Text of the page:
RNG stands for “Random Number Generator” or “Random Number Generation” (depending on whether it’s used as a noun or a verb). This refers to the method in which a video game creates “random” elements.
All programs, at their core, are created with ones (1s) and zeroes (0s). Because of this, a computer can’t create anything randomly. Instead, it must use the resources it has to create a random “seed” that goes into a complicated algorithm and creates something that, to a human being, might as well be random. Usually this is a computer’s clock, but it can use anything else that changes frequently.
In the following video, a member of TASBot demonstrated at the 2015 Summer Games Done Quick how to manipulate the RNG of the Japanese version of Mega Man (NES 1987, Akira Kitamura), which was originally called Rockman.
Because people attending Summer Games Done Quick are interested in completing games in as little time as possible, understanding how the game treats random elements is very important. As you can see in the video, Mega Man decides what score to give the player for completing the stage based on which frame the player presses the Start button.
featured image “Random Numbers” by David licensed under Attribution-NonCommercial-NoDerivs 2.0 Generic
Games Done Quick broadcasts live marathons of various video game speed runs. They collect money throughout the event for various charities. During their Summer Games Done Quick (SGDQ), they collected $1,233,844.10 for Doctors Without Borders. You can view all of the speed runs from their event at their YouTube page.
Super Metroid (1994 SNES, Yoshio Sakamoto) is a side-scrolling, single-player action game in which the player controls an interplanetary bounty hunter named Samus Aran. The basic gameplay loop involves exploring enclosed sectors, killing enemies, and collecting power-ups that increase damage and improve mobility.
While Super Metroid is not a multi-player game, SGDQ created a competition where four players sat side-by-side and raced to finish the game. This also involves exploiting a lot of the game’s abilities in ways they weren’t necessarily intended.
Another thing worth noting for SGDQ is that they hold auctions for certain player-controlled choices during games. For example, the highest bidder on The Legend of Zelda gets to decide what name is entered at the beginning. In Super Metroid, the money is pooled between “Save the Animals” and “Kill the Animals”. At the end of Super Metroid, the player must escape from the planet as a timer ticks down. During this escape sequence, the player may enter a room and open a doorway for some friendly animals before finishing the game. During the video, the commentators will read comments left from donors that talk about “saving” or “killing” the animals. Continue reading Summer Games Done Quick: Super Metroid Four-Player Race
game / gejm / n.
- activity engaged in for diversion or amusement
- A playful activity that may be unstructured; an amusement or pastime.
- from Proto-Germanic *gamaną”, literally: “participation, communion, people together”
- The Oxford English Dictionary Online
- An activity which provides amusement or fun; an amusement, a diversion, a pastime.
These dictionary definitions don’t accurately describe “video games”. The ideas of “diversion” and “amusement” could be expanded to refer to all art. And the idea that a “game” must be “playful” or “fun” runs counter to horror games such as the Amnesia series or “empathy games” such as Papers, Please; these games are trying to evoke fear or discomfort, not necessarily “fun”.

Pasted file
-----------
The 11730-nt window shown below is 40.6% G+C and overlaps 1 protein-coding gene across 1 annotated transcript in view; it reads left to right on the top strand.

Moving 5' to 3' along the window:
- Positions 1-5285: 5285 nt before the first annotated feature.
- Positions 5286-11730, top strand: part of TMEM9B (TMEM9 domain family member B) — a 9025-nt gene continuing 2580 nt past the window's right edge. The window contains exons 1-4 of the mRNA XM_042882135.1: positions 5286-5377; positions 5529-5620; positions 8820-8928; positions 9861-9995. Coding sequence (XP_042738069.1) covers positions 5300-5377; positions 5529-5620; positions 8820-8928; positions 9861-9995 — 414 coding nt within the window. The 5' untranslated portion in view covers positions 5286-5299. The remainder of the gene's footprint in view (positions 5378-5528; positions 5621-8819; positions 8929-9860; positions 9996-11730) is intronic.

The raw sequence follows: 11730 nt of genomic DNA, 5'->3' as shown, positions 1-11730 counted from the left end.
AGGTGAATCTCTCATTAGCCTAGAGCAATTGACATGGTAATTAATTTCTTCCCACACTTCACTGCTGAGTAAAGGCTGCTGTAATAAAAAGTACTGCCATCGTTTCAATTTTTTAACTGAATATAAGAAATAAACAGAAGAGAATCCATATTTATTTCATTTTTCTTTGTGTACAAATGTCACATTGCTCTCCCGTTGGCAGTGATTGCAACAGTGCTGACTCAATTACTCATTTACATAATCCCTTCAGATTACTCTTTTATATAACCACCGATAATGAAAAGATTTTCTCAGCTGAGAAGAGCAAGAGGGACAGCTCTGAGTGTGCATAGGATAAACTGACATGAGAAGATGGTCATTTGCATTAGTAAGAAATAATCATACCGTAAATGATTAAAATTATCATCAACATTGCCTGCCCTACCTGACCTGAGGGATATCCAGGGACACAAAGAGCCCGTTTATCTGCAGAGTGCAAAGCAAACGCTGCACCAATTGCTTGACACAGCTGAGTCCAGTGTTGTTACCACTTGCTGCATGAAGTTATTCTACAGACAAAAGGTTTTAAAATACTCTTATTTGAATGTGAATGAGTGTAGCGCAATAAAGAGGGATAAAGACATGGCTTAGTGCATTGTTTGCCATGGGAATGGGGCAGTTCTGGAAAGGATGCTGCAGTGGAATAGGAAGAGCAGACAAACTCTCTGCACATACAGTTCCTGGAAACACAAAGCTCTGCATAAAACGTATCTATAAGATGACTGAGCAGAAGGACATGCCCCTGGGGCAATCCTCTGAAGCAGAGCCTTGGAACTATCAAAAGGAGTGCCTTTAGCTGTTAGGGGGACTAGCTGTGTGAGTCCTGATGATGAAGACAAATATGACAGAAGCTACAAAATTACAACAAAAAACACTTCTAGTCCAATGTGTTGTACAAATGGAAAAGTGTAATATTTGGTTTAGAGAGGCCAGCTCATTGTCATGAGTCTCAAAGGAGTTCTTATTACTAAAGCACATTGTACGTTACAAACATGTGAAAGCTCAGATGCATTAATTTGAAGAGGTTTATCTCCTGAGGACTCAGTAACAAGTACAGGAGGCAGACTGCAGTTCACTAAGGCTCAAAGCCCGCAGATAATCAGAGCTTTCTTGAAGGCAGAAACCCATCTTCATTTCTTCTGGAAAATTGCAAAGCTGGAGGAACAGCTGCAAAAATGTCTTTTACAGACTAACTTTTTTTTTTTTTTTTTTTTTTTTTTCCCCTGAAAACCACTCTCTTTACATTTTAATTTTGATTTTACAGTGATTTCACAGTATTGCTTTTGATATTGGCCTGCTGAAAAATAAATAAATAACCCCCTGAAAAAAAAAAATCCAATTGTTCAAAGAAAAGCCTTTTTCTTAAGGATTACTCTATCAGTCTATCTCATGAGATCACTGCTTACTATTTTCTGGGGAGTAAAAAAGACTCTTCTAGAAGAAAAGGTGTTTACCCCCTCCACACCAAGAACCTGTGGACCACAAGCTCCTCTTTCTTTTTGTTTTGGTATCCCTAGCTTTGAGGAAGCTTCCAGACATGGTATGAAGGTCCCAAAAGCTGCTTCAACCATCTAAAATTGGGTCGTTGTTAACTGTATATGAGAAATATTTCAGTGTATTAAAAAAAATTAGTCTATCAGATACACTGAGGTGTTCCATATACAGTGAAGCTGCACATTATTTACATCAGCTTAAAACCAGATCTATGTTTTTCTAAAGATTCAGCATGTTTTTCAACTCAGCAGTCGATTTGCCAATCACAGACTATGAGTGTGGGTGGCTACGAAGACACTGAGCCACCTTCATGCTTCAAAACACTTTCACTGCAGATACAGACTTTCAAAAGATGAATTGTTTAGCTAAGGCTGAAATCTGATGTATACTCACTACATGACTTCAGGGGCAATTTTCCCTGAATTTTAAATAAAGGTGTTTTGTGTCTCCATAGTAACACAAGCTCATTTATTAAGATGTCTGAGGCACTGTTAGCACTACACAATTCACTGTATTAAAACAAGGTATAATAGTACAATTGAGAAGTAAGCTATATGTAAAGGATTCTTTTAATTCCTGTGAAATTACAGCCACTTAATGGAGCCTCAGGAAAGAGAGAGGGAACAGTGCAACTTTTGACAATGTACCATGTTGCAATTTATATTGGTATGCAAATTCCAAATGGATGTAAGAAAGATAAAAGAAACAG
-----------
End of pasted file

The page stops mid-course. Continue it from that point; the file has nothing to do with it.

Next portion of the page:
Wikipedia‘s editors have compiled a litany of definitions from academia. You may click this link to view them. They tend to broaden the definition to exclude other activities (such as drama or music) as well as include other emotional responses. Below is my favorite:
- Rules of Play: Game Design Fundamentals by Katie Salen & Eric Zimmerman
- “A game is a system in which players engage in an artificial conflict, defined by rules, that results in a quantifiable outcome.” (pg. 11)
This definition limits a “game” in these ways:
- It is systematic.
- Players must engage with an “artificial conflict”.
- The results of a player’s interaction must be quantifiable.
This cures the above problems of defining a required emotional response as well as narrowing down the medium into something interactive and rule-driven.
This definition from Salen and Zimmerman concludes that more activities can be games than just board and video games. This would include:
- Audience participation at a live event, such as a magic show.
- Training exercises, such as practicing payments as a cashier.
- Psychological experiments.
Should those activities be excluded? Also, what role does narrative play into this definition? Should the definition be narrowed down in order to exclude activities that aren’t intentionally designed to be “played”, or should we take a harder look at activities that don’t appear “game-like” in nature to see what they can reveal about the human experience?
By: Dr. Dorothy E. Warner & Mike Raitor
From: International Review of Information Ethics. Vol. 4 (12/2005) pp. 46-52.
Link (no registration required)
the ethics community
To better understand what ethical questions arise from Massively Multiplayer Online Games (MMOGs).
By: Dr. Richard A. Bartle
From: New York Law School Law Review. 2004/2005, Vol. 49 Issue 1, p19-44. 26p.
EBSCO link (requires registration)
legal professionals; judges
To explain how virtual world economies work so that “legal experts may be better informed in their deliberations”. (p. 20)
To persuade judges that designers deserve the right to act upon their virtual worlds with complete authority, according to the End User License Agreement (EULA), and to protect the entirety of the virtual world from individuals who would use the legal system to their own benefit. Continue reading “Virtual Worldliness: What the Imaginary Asks of the Real”